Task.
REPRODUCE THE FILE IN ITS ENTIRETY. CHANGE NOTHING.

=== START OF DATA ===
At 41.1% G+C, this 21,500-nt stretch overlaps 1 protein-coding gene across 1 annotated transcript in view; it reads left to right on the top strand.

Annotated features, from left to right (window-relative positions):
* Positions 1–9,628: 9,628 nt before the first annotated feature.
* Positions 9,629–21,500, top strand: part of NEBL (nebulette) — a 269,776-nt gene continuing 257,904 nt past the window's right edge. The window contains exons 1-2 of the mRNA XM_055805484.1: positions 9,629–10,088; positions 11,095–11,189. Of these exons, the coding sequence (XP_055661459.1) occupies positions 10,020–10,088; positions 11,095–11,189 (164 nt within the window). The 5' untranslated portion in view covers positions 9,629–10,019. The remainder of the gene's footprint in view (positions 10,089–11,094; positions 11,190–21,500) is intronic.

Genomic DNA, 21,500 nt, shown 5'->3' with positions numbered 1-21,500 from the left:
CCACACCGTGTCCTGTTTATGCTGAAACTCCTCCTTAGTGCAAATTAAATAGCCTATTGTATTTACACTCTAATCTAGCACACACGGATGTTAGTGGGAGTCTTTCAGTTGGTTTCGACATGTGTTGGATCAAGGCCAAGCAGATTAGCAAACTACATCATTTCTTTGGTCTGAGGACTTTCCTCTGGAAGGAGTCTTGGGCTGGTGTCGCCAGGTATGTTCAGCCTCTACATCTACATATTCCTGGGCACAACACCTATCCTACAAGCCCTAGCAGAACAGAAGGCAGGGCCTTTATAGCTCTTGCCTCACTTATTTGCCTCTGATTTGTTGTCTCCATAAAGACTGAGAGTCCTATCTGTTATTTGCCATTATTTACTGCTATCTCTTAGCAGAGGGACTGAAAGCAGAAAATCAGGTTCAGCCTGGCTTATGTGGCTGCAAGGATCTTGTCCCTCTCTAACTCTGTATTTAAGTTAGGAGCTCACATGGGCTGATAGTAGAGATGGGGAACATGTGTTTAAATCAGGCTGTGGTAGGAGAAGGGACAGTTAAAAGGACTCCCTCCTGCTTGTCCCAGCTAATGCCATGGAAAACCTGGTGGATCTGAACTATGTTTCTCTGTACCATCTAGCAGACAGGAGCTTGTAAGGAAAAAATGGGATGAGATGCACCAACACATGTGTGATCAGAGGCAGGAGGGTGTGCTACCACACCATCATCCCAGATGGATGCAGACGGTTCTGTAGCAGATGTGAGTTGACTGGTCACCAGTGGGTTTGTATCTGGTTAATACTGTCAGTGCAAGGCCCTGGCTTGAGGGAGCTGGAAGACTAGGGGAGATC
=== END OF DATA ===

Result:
At 41.1% G+C, this 21,500-nt stretch overlaps 1 protein-coding gene across 1 annotated transcript in view; it reads left to right on the top strand.

Annotated features, from left to right (window-relative positions):
* Positions 1–9,628: 9,628 nt before the first annotated feature.
* Positions 9,629–21,500, top strand: part of NEBL (nebulette) — a 269,776-nt gene continuing 257,904 nt past the window's right edge. The window contains exons 1-2 of the mRNA XM_055805484.1: positions 9,629–10,088; positions 11,095–11,189. Of these exons, the coding sequence (XP_055661459.1) occupies positions 10,020–10,088; positions 11,095–11,189 (164 nt within the window). The 5' untranslated portion in view covers positions 9,629–10,019. The remainder of the gene's footprint in view (positions 10,089–11,094; positions 11,190–21,500) is intronic.

Genomic DNA, 21,500 nt, shown 5'->3' with positions numbered 1-21,500 from the left:
CCACACCGTGTCCTGTTTATGCTGAAACTCCTCCTTAGTGCAAATTAAATAGCCTATTGTATTTACACTCTAATCTAGCACACACGGATGTTAGTGGGAGTCTTTCAGTTGGTTTCGACATGTGTTGGATCAAGGCCAAGCAGATTAGCAAACTACATCATTTCTTTGGTCTGAGGACTTTCCTCTGGAAGGAGTCTTGGGCTGGTGTCGCCAGGTATGTTCAGCCTCTACATCTACATATTCCTGGGCACAACACCTATCCTACAAGCCCTAGCAGAACAGAAGGCAGGGCCTTTATAGCTCTTGCCTCACTTATTTGCCTCTGATTTGTTGTCTCCATAAAGACTGAGAGTCCTATCTGTTATTTGCCATTATTTACTGCTATCTCTTAGCAGAGGGACTGAAAGCAGAAAATCAGGTTCAGCCTGGCTTATGTGGCTGCAAGGATCTTGTCCCTCTCTAACTCTGTATTTAAGTTAGGAGCTCACATGGGCTGATAGTAGAGATGGGGAACATGTGTTTAAATCAGGCTGTGGTAGGAGAAGGGACAGTTAAAAGGACTCCCTCCTGCTTGTCCCAGCTAATGCCATGGAAAACCTGGTGGATCTGAACTATGTTTCTCTGTACCATCTAGCAGACAGGAGCTTGTAAGGAAAAAATGGGATGAGATGCACCAACACATGTGTGATCAGAGGCAGGAGGGTGTGCTACCACACCATCATCCCAGATGGATGCAGACGGTTCTGTAGCAGATGTGAGTTGACTGGTCACCAGTGGGTTTGTATCTGGTTAATACTGTCAGTGCAAGGCCCTGGCTTGAGGGAGCTGGAAGACTAGGGGAGATC